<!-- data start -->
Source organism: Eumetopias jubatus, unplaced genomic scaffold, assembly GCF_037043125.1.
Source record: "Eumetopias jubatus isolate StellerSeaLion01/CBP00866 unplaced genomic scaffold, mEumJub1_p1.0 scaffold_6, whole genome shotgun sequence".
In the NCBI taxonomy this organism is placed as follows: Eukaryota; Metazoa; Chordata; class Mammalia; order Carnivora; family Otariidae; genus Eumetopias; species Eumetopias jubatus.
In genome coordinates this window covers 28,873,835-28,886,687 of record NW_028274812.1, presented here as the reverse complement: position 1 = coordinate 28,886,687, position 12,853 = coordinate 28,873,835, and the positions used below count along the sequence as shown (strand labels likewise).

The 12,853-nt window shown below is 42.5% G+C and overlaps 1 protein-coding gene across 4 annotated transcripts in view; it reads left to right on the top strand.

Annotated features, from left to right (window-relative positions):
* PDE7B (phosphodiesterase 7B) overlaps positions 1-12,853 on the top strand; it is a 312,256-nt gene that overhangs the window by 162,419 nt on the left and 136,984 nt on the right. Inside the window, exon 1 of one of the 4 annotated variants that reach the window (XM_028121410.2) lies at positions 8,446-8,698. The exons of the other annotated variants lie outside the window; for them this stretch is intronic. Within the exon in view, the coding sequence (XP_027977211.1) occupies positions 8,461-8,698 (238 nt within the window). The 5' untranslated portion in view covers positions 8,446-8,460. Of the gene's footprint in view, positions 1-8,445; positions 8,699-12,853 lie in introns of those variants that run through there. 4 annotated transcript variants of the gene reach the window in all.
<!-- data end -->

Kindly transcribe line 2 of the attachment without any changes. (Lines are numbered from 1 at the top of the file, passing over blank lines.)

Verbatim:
Source record: "Eumetopias jubatus isolate StellerSeaLion01/CBP00866 unplaced genomic scaffold, mEumJub1_p1.0 scaffold_6, whole genome shotgun sequence".